Making Printed Drop Cloth Bulletin Boards

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I’m so excited to share this tutorial with you. I knew it could be done, but honestly I didn’t believe it until I tried it. When I saw THIS cute project over at Home Frosting, it got my creative wheels turning.

I asked Lesa for a few clarifications and she gave me the courage to try feeding drop cloth material through my printer. {gulp}

Printing on material is fairly easy to do if you have the right materials.

Materials:

  • Laser or ink jet printer (I only tried it on the laser printer, but it can be done on either.)
  • Reynolds Freezer Paper
  • Iron
  • Ironing board
  • Sheet of letter size paper
  • Scissors
  • 3M Duct Tape
  • Cork Board
  • Irwin mat knife
  • Painter’s drop cloth bleached and washed until soft

Start by creating your words that you want to print in Word or any other program.

Set your iron to preheat.

Tear off a sheet of Freezer paper slightly larger than letter-size paper. Cut the freezer paper down to 8.5″ x 11″.

Lay the freezer paper shiny side down on the drop cloth.

Press firmly on the paper and move the iron around constantly for about 15 seconds. Let the freezer paper cool for a minute and test to make sure it is lightly adhered to the drop cloth. If not, iron a little longer.

Now trim the edges of the drop cloth until it is the same size as the freezer paper.

Take your freezer paper/drop cloth sandwich to the printer. If you have an individual sheet feed location on the printer, it would be best to use it. But, it can be done without. Print the document you created earlier.

Oooo, sooo pretty!!! I actually ran my “sandwich” through twice to get it darker, but it was still too faint for my liking.

If you have the same issue, you can go over the letters with a ball point pen.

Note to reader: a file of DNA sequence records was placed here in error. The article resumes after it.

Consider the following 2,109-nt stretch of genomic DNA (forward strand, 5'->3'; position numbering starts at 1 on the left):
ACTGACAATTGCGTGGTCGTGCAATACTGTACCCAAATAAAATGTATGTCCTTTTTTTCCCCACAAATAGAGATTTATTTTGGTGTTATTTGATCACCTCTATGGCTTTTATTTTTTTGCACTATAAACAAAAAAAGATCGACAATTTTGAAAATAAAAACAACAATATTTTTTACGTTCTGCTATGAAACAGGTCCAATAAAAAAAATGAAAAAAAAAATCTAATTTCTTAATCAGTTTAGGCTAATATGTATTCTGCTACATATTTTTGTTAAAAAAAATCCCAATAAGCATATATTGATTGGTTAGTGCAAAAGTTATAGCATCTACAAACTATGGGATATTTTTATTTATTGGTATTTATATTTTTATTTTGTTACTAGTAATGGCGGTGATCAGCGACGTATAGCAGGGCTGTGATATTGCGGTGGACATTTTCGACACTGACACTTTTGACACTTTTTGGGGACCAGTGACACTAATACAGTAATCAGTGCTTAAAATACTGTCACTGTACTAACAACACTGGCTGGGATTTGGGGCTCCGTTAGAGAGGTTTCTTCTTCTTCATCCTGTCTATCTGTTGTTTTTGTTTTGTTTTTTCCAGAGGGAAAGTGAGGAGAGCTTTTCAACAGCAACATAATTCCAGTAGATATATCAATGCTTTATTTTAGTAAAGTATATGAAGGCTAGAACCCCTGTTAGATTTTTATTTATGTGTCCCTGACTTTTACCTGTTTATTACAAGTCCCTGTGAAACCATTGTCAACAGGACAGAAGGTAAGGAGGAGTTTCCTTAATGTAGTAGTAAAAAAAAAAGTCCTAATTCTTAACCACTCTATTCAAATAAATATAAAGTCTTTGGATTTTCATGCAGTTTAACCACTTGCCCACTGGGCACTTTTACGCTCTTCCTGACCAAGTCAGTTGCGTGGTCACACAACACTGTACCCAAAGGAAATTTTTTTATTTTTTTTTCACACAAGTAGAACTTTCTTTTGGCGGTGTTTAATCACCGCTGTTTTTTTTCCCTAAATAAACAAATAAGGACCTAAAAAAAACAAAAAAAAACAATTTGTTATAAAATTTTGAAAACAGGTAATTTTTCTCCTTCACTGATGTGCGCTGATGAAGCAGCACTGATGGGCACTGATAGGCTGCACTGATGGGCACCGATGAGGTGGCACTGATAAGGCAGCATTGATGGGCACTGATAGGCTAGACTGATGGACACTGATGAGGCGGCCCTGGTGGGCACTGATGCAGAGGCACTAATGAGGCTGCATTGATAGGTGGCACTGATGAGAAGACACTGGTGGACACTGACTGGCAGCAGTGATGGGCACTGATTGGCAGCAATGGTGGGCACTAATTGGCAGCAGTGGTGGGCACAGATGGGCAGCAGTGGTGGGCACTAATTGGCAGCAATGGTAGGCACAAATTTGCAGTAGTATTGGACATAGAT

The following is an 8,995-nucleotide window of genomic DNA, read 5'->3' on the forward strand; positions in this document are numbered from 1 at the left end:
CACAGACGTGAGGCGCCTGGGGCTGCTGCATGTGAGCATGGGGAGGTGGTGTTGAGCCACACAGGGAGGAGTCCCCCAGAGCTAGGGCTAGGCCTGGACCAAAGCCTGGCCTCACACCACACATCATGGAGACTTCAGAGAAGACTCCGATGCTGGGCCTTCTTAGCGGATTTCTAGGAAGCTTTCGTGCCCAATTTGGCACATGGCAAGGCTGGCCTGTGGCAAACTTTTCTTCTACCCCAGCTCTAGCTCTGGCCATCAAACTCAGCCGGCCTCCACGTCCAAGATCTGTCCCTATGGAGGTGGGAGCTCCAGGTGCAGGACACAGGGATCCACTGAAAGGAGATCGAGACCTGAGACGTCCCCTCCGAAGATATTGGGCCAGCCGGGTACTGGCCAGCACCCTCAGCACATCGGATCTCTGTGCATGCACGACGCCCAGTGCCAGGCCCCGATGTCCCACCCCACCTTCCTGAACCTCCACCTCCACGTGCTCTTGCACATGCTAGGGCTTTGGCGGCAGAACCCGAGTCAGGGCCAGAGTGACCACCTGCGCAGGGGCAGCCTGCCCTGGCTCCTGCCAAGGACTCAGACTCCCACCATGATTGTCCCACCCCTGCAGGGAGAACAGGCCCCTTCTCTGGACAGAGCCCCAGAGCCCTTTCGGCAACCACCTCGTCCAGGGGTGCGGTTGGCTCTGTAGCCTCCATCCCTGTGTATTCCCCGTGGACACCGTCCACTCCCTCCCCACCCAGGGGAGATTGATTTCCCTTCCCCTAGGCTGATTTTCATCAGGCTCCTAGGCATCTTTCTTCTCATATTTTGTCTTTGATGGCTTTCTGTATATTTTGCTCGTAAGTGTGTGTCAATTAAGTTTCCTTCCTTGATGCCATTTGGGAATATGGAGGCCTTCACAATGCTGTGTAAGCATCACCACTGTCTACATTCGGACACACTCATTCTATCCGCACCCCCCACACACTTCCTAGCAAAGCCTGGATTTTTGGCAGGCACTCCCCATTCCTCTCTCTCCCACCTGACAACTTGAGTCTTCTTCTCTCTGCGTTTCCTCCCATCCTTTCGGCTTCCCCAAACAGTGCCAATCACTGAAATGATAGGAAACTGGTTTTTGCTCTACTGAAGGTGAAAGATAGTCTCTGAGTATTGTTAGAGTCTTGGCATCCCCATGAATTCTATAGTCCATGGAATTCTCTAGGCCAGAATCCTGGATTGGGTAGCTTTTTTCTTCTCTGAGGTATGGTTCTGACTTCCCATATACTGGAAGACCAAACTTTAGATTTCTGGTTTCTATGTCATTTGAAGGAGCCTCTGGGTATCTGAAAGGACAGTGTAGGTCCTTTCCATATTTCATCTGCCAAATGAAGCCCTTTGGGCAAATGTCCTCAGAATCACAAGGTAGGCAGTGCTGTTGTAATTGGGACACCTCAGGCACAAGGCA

Peel off the freezer paper.

Now, cut your cork board. (If you are using the these cork boards in a window, be sure to pre-measure the individual window panes first.)

I have to tell you that Irwin sent me another tool to try. The mat knife. Their claims sounded outrageous, claiming it can cut better than other mat knives. “Whatever” is what I thought. But, as usual, they proved me wrong. I used the Irwin knife to cut BOTH cork board and foam core!

Have you ever cut foam core with a mat knife cleanly? Not me, until now.

I swear to you that Irwin has not paid me to say any of this. I just like their tools. I am waiting for an Irwin tool that I don’t like and then I’ll let you know what it is. But, I wouldn’t hold your breath.

Line up the drop cloth where you want it with the cork board underneath. Fold one edge of the fabric over onto the back.

Secure it with the duct tape.

Pull the opposite side of the fabric and wrap it around the back. Continue until all the sides are taped to the back of the cork board.

And there you have it! A unique personalized cork board.

Want to see how to use the drop cloth bulletin boards in this Artist’s Inspiration Board?

Slipcover for Bistro Table – Going Undercover

Our office renovation is nearing completion. We’ve been working on the room for two plus months now. The majority of the work is complete, but we are waiting for two desk cabinets to come in to the Office Depot warehouse so we can actually order them. At this point I’m wondering if I should just build my own! <<Sigh>>

After searching for over a month on Craig’s List, I finally broke down and bought a small counter height bistro set from Big Lots for the corner of our office. We thought it would be a great place for the kids to sit and do homework. Or better yet, for Pretty Handsome Guy and I to talk and have our morning coffee!